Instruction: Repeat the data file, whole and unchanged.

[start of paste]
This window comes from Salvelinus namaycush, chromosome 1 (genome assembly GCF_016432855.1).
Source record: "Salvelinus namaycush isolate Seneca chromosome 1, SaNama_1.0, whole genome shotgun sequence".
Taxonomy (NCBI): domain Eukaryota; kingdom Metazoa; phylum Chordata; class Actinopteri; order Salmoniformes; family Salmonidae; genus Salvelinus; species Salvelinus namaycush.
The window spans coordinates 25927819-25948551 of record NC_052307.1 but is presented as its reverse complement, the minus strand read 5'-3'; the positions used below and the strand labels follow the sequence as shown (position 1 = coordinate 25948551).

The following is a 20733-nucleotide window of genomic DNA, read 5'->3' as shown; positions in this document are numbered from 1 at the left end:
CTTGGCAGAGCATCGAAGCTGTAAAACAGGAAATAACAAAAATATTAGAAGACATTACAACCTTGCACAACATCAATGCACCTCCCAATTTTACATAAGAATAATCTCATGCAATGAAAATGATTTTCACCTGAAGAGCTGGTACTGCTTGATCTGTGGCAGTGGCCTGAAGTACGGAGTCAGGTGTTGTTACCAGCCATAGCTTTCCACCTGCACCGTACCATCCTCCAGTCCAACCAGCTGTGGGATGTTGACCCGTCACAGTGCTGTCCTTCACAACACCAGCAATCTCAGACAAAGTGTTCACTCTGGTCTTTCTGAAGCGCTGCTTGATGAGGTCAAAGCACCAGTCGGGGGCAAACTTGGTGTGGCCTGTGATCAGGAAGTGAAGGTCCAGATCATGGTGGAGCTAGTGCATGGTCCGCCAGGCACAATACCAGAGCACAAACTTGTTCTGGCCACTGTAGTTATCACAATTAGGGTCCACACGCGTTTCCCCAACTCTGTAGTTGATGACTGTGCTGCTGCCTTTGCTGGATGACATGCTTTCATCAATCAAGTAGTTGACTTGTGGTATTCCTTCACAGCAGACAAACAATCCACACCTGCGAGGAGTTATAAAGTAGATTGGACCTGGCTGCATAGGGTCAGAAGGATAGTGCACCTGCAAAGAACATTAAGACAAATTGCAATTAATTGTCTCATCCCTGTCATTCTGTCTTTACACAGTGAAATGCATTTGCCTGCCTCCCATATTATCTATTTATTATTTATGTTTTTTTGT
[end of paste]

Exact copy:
This window comes from Salvelinus namaycush, chromosome 1 (genome assembly GCF_016432855.1).
Source record: "Salvelinus namaycush isolate Seneca chromosome 1, SaNama_1.0, whole genome shotgun sequence".
Taxonomy (NCBI): domain Eukaryota; kingdom Metazoa; phylum Chordata; class Actinopteri; order Salmoniformes; family Salmonidae; genus Salvelinus; species Salvelinus namaycush.
The window spans coordinates 25927819-25948551 of record NC_052307.1 but is presented as its reverse complement, the minus strand read 5'-3'; the positions used below and the strand labels follow the sequence as shown (position 1 = coordinate 25948551).

The following is a 20733-nucleotide window of genomic DNA, read 5'->3' as shown; positions in this document are numbered from 1 at the left end:
CTTGGCAGAGCATCGAAGCTGTAAAACAGGAAATAACAAAAATATTAGAAGACATTACAACCTTGCACAACATCAATGCACCTCCCAATTTTACATAAGAATAATCTCATGCAATGAAAATGATTTTCACCTGAAGAGCTGGTACTGCTTGATCTGTGGCAGTGGCCTGAAGTACGGAGTCAGGTGTTGTTACCAGCCATAGCTTTCCACCTGCACCGTACCATCCTCCAGTCCAACCAGCTGTGGGATGTTGACCCGTCACAGTGCTGTCCTTCACAACACCAGCAATCTCAGACAAAGTGTTCACTCTGGTCTTTCTGAAGCGCTGCTTGATGAGGTCAAAGCACCAGTCGGGGGCAAACTTGGTGTGGCCTGTGATCAGGAAGTGAAGGTCCAGATCATGGTGGAGCTAGTGCATGGTCCGCCAGGCACAATACCAGAGCACAAACTTGTTCTGGCCACTGTAGTTATCACAATTAGGGTCCACACGCGTTTCCCCAACTCTGTAGTTGATGACTGTGCTGCTGCCTTTGCTGGATGACATGCTTTCATCAATCAAGTAGTTGACTTGTGGTATTCCTTCACAGCAGACAAACAATCCACACCTGCGAGGAGTTATAAAGTAGATTGGACCTGGCTGCATAGGGTCAGAAGGATAGTGCACCTGCAAAGAACATTAAGACAAATTGCAATTAATTGTCTCATCCCTGTCATTCTGTCTTTACACAGTGAAATGCATTTGCCTGCCTCCCATATTATCTATTTATTATTTATGTTTTTTTGT